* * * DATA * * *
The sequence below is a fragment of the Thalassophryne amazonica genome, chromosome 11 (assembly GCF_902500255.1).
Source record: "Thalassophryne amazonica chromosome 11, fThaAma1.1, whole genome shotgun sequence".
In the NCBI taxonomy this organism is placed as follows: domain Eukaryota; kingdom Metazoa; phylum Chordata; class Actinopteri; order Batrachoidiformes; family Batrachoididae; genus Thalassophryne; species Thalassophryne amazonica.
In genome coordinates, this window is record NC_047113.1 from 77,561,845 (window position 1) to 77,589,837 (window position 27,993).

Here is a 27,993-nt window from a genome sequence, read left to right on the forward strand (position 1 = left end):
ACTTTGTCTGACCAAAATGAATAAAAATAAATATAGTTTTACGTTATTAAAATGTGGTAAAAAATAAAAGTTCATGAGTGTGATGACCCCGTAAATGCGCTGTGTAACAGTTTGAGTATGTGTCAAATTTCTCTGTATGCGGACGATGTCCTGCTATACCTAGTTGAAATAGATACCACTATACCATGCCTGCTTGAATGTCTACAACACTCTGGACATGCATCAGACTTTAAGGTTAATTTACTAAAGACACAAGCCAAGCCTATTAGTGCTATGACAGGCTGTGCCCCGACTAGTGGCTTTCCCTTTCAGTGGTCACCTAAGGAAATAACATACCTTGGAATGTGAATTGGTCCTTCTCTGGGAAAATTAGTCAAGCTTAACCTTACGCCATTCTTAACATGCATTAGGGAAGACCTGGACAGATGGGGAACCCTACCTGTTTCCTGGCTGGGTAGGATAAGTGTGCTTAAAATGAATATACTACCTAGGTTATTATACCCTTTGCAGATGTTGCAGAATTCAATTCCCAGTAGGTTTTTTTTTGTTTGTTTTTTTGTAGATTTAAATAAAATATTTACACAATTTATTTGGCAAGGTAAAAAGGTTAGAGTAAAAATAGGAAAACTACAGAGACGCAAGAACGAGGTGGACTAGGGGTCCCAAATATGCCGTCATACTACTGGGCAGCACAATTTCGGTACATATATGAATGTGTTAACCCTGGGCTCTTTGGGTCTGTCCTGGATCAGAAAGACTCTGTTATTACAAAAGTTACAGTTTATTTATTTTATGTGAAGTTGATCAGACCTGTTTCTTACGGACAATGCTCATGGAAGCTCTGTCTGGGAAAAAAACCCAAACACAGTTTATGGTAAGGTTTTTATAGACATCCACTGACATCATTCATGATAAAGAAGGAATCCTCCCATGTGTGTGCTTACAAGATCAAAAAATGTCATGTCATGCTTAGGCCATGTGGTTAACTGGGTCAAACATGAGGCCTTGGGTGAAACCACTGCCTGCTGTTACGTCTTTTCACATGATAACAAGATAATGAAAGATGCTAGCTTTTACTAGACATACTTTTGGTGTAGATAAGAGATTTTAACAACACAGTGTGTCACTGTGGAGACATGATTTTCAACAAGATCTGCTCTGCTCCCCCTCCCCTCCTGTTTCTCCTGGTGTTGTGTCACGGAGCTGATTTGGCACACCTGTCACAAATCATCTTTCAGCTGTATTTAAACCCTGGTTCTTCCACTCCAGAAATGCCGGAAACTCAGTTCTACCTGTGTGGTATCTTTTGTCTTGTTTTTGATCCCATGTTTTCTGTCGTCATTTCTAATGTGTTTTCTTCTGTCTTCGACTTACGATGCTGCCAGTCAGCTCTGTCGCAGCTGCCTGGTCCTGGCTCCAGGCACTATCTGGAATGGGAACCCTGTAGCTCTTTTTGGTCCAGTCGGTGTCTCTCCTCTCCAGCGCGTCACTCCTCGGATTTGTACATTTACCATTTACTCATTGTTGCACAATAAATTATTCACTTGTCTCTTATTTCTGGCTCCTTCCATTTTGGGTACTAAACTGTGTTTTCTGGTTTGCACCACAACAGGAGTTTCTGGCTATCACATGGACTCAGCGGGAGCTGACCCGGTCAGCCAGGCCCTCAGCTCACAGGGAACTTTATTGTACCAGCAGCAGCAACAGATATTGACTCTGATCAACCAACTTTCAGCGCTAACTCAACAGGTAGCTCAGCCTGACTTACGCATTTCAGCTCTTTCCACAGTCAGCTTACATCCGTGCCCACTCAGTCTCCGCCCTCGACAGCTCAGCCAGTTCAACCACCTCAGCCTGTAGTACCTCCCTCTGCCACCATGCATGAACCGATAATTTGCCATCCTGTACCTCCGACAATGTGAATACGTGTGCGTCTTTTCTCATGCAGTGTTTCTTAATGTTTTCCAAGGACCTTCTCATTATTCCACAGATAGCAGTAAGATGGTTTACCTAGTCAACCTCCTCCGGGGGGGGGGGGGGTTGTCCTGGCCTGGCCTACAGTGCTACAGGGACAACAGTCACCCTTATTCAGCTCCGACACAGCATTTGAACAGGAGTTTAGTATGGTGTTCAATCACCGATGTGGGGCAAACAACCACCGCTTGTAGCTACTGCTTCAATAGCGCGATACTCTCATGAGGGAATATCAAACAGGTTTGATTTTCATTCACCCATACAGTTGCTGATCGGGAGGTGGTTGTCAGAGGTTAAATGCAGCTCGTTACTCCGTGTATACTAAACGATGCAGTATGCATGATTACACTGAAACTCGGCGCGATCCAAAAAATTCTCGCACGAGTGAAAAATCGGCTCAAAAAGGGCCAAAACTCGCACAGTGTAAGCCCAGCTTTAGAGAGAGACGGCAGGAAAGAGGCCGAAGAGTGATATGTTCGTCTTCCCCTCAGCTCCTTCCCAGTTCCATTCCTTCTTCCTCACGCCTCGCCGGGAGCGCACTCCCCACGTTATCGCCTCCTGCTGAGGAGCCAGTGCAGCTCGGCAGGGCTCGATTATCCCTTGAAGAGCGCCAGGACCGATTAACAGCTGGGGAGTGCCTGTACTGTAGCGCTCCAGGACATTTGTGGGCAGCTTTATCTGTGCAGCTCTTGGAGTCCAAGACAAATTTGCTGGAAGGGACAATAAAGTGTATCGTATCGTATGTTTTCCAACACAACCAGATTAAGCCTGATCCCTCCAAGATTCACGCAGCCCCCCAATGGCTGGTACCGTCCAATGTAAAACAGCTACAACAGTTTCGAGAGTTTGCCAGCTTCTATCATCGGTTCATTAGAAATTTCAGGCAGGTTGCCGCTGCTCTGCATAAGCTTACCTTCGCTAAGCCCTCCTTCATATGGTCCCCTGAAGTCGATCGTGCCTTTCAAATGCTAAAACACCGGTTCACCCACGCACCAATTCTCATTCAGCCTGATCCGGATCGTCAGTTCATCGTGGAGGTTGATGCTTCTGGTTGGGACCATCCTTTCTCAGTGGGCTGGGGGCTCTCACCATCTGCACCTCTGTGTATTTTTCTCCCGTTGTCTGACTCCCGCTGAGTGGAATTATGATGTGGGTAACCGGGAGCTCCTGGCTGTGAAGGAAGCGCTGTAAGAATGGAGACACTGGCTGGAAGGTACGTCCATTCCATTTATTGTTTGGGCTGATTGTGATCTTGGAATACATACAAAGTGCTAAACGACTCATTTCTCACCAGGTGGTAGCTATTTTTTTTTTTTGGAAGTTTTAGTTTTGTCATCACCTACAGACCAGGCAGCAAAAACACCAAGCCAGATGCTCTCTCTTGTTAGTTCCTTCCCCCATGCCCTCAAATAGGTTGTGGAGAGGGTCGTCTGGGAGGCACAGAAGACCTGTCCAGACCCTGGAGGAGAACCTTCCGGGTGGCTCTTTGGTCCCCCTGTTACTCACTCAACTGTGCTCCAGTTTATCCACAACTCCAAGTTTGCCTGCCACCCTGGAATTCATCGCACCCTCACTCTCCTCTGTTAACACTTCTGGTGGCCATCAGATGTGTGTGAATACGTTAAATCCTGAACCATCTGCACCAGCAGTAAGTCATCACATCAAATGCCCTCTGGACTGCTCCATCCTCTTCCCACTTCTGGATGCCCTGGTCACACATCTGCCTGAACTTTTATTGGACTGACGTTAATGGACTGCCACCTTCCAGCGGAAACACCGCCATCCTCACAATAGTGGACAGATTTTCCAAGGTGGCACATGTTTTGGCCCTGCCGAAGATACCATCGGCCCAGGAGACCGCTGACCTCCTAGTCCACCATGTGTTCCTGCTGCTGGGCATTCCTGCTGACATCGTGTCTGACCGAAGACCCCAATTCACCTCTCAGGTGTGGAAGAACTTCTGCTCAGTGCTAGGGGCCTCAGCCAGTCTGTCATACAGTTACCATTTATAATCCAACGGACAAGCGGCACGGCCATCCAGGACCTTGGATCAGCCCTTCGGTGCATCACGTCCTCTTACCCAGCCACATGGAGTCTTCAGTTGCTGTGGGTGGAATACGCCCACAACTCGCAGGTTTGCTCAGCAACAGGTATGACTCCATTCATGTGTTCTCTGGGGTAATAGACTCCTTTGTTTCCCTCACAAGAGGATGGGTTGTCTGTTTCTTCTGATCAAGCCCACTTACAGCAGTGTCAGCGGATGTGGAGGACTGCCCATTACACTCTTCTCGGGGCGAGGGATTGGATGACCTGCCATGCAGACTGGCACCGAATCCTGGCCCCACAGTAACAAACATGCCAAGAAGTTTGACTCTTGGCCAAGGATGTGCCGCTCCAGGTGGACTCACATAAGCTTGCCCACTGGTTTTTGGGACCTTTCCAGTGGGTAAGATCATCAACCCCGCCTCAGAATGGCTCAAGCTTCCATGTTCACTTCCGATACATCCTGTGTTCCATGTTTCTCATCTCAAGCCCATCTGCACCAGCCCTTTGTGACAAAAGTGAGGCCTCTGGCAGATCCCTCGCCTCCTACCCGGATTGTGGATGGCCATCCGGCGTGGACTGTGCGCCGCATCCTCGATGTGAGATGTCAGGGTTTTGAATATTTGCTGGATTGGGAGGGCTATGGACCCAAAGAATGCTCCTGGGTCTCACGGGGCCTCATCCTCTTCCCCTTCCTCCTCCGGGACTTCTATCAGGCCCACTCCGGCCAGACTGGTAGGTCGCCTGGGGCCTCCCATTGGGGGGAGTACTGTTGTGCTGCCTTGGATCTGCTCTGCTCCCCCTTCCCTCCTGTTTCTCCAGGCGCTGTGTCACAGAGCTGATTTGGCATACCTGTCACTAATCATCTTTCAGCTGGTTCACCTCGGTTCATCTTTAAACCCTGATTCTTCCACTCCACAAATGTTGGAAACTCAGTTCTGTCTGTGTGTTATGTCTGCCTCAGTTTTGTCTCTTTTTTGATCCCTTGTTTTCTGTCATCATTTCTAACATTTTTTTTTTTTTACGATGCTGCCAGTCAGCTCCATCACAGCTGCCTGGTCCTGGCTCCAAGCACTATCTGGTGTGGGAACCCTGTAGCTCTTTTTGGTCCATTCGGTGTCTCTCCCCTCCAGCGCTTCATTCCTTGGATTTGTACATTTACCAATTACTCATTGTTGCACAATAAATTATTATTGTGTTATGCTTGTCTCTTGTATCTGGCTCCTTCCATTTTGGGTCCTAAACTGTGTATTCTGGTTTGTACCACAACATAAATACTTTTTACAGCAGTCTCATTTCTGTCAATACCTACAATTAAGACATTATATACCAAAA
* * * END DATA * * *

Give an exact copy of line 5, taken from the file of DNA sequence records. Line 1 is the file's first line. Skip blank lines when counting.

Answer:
Here is a 27,993-nt window from a genome sequence, read left to right on the forward strand (position 1 = left end):